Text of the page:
(Pocket-lint) - Apple's iOS 8 update is expected to release alongside new iPhones sometime later this month.
Although Apple has already revealed some of the cooler features we can expect to see, Pocket-lint has rounded-up a list of the absolute most exciting features coming to your current and new iOS devices. We not only cover lesser-known changes but also some new gems unearthed in the iOS 8 betas from earlier this summer. And we tell you everything you need to know.
Keep in mind we haven't included every single new change, though continue reading if you still want to learn more.
Apple's iOS 8 update will bring a smarter keyboard to iOS devices. More specifically, Apple has added a new feature called QuickType.
The neg feature will include a bar above the keyboard that shows words you’re likely to use for responses. It will also guess what you're about to type, and the more you use it, the better your iPhone will get at helping you communicate faster.
But that's not all: For the first time Apple will allow third-party keyboards, meaning you'll be able to use apps like Swype or SwiftKey instead of the traditional iOS keyboard.
You can learn more about QuickType through Apple's dedicated page.
- Samsung Galaxy Note 20, What3Words CEO, and Withings Sleep Analyzer reviewed - Pocket-lint podcast ep. 65
You can now search for more things through Spotlight. Swipe down anywhere on your screen to access Spotlight's search bar, and you'll be able to access everything from news and the web to the App Store and content on your iPhone.
Prior to iOS 8, Spotlight would only let you access contacts, emails, texts, and apps. But, with iOS 8, you can get information on things like cinema movies including nearby theaters, showtimes, and even ratings. You'll also notice Spotlight now says Spotlight Search rather than Search iPhone.
You can learn more about Spotlight through Apple's dedicated page.
Siri is more powerful in iOS 8, just like Keyboard and Spotlight. It now works with Shazam, meaning Siri can now recognise tunes. You can also now wake her and communicate to her without holding down the home button: simply say "Hey Siri".
And finally, Siri will now display text as you say and supports 22 languages.
Apple introduced Family Sharing at the company's Worldwide Developers Conference on 2 June 2014. Put simply, it has been designed to allow up to six people to share data as well as purchases from iTunes Store, iBookstore, and the App Store.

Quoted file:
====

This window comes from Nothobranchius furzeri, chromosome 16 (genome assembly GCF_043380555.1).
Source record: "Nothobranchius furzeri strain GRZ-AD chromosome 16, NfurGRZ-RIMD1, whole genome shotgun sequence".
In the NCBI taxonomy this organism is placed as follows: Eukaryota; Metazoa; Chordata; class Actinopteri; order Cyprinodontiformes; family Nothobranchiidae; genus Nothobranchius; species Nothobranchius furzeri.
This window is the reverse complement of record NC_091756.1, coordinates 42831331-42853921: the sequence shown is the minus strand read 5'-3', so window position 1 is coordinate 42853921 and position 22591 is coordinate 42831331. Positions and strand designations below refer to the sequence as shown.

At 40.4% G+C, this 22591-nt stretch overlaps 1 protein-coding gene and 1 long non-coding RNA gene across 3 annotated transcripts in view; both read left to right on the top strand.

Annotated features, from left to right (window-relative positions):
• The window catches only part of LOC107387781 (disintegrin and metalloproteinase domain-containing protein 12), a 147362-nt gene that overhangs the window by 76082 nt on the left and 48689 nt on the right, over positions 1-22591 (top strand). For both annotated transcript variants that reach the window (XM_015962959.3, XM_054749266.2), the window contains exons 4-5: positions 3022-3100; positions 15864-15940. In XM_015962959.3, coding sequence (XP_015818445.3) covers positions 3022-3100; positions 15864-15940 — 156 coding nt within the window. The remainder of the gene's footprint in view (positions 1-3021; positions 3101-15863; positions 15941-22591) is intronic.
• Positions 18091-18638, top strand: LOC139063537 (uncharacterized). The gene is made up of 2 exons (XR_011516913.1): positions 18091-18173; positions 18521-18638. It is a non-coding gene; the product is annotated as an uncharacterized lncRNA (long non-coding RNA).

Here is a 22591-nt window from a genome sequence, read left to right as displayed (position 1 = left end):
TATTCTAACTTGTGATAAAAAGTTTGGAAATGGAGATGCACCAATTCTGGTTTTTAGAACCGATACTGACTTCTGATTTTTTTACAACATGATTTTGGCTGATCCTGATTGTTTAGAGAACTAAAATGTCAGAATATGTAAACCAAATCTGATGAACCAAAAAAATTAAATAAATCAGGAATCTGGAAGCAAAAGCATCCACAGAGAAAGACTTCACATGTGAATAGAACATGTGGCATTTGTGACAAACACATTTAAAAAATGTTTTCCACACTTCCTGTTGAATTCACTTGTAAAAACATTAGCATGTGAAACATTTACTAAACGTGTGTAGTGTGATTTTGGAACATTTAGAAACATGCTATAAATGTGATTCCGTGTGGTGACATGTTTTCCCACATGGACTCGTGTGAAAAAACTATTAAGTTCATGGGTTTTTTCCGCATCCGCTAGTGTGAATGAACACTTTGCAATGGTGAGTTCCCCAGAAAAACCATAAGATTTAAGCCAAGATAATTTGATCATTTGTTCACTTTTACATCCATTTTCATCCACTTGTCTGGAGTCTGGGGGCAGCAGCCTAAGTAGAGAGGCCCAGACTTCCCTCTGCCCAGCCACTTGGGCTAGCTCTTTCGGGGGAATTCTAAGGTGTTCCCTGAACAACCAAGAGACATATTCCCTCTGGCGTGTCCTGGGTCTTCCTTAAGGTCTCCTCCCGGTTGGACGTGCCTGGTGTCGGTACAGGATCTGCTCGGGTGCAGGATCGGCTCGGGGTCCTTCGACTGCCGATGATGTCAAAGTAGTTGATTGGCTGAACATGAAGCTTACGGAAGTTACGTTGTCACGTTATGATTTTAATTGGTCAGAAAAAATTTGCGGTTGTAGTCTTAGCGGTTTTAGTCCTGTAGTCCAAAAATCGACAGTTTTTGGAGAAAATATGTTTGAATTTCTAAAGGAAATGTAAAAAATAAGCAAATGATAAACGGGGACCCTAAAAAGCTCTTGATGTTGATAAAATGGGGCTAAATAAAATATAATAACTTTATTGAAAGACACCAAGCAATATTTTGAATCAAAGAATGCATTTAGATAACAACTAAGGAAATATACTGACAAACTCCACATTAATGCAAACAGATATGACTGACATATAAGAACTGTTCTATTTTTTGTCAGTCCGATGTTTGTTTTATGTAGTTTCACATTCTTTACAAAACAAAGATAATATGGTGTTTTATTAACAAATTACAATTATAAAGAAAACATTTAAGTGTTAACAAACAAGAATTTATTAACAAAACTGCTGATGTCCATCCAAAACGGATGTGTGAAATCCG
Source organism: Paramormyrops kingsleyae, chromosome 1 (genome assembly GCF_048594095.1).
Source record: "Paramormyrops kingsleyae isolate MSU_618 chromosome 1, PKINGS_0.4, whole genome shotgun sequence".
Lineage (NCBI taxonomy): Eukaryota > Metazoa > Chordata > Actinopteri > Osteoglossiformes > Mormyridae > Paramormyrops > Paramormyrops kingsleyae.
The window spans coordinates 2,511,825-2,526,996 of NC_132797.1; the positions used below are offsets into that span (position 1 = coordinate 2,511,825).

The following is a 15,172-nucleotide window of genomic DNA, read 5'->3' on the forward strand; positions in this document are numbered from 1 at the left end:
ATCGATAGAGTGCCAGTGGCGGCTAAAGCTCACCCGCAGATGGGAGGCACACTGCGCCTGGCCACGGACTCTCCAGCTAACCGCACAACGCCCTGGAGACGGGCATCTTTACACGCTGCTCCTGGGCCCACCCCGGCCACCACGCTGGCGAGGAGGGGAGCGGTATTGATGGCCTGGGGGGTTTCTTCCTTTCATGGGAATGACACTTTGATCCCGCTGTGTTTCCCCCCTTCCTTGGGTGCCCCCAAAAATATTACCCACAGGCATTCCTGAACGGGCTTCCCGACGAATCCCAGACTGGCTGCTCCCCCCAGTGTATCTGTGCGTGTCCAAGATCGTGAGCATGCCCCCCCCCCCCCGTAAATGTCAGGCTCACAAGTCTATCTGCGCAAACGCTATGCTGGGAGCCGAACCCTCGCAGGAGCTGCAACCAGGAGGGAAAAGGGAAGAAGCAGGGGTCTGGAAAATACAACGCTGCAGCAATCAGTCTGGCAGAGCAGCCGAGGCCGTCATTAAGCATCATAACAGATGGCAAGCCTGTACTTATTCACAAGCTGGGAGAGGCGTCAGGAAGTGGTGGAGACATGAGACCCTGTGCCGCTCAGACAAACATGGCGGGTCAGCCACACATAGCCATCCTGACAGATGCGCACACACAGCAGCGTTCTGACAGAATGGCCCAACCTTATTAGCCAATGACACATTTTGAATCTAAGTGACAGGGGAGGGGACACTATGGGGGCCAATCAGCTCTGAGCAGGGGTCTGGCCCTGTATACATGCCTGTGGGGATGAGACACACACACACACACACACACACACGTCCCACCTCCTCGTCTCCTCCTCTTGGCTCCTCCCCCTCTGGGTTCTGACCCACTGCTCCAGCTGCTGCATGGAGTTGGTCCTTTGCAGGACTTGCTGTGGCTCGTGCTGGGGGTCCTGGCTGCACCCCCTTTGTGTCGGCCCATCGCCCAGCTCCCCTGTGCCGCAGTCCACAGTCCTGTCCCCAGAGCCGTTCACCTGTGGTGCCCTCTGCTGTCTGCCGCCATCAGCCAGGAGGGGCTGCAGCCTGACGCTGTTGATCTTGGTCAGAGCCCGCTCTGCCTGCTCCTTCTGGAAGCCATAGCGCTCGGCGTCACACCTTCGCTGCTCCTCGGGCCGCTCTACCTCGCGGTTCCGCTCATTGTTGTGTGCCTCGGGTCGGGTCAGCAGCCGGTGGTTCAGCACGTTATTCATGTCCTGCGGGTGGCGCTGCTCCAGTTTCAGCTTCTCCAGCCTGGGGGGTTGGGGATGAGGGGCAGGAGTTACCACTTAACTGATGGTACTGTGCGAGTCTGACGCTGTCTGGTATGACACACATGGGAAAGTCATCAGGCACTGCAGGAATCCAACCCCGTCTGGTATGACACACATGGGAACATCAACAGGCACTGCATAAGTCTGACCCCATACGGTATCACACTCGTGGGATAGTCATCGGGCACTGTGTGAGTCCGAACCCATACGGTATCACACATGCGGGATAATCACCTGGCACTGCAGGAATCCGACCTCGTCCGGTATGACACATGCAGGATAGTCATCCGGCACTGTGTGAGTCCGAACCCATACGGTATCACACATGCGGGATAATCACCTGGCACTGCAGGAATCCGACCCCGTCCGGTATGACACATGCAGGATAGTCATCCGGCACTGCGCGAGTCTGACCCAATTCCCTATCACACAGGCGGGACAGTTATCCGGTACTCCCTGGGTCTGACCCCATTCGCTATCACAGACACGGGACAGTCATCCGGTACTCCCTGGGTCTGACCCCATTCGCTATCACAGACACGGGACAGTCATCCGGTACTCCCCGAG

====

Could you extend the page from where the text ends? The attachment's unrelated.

So, if you buy an app and download it on your iPad or Mac, for instance, your children and spouse will be able to download and enjoy that same app on their Apple devices at no extra cost. Family Sharing also includes ways to approve kids' spending.
Family Sharing will launch when the updates for iOS 8 and Mac OS X Yosemite roll out. You can learn more about Family Sharing through Pocket-lint's in-depth look at the feature, where we explain everything you need to know.
Apple's iOS 8 will come with a new app called Health. It'll act like a dashboard for all your health and fitness data and will work with all your third-party fitness apps and devices (and presumably Apple's iWatch).
Keep in mind the Health app isn't collecting your fitness data. It's simply displaying your fitness data in an easy-to-read manner. You can read more about the Health app through Apple's dedicated page.
Hot on the heels of the home automation trend, Apple introduced a new system called HomeKit that will enable you to have wireless and electronic control of your home, household features, activities, appliances, and more. HomeKit is common language that smart devices (also called accessories) from any manufacturer can understand and support. It also leverages Siri, letting you control smart devices with just your voice.
HomeKit will debut with iOS 8 on iPhone, iPad, and iPod touch. It will guide you through the process of configuring and naming HomeKit-enabled devices as well as every room in your house. HomeKit also provides you with the ability to remotely control your home and all the smart devices inside it. Again, it simplifies home automation. Manufacturers have to add support for HomeKit in their smart devices however.
When Apple showed off HomeKit at WWDC in June 2014, it announced partnerships with many manufacturers. For more information on HomeKit, check out Pocket-lint's in-depth look at the feature.
Apple has overhauled the Photos app in iOS 8. It will let you do everything from change lighting and saturation with sliding scales to preview changes before applying effects. You'll even be able to capture time-lapse videos.
There's also a new iCloud Photo Library that lets you search for photos using keywords. It also automatically keeps your photos and videos in iCloud, at full resolution in their original formats. You can access and download your photos and videos at anytime from your iPhone, iPad, iPod touch, or the web.
For more information on the changes coming to Photos, check out Apple's dedicated page.
What other changes can you expect?
Check out Pocket-lint's iOS 8 beta round-up for more information regarding all the changes and features coming with iOS 8. One notable feature revealed in the betas, for instance, is the ability for T-Mobile customers in the US to place calls over Wi-Fi.
Another cool feature is a revamped Notification Center that includes a new reply function. You'll be able to reply to texts, without opening the Messages app, and you'll be able to reply to tweets or comments through third-party apps like Twitter and Facebook. Speaking of messaging, the Messages app now includes a way for you to send voice messages in conversations.
Apple lets developers test beta versions of its mobile operating system months before launching a major release, and those betas often reveal yet-to-be announced changes and user-interface refinements. We've already rounded up some of the most noteworthy tweaks from the iOS 8 betas.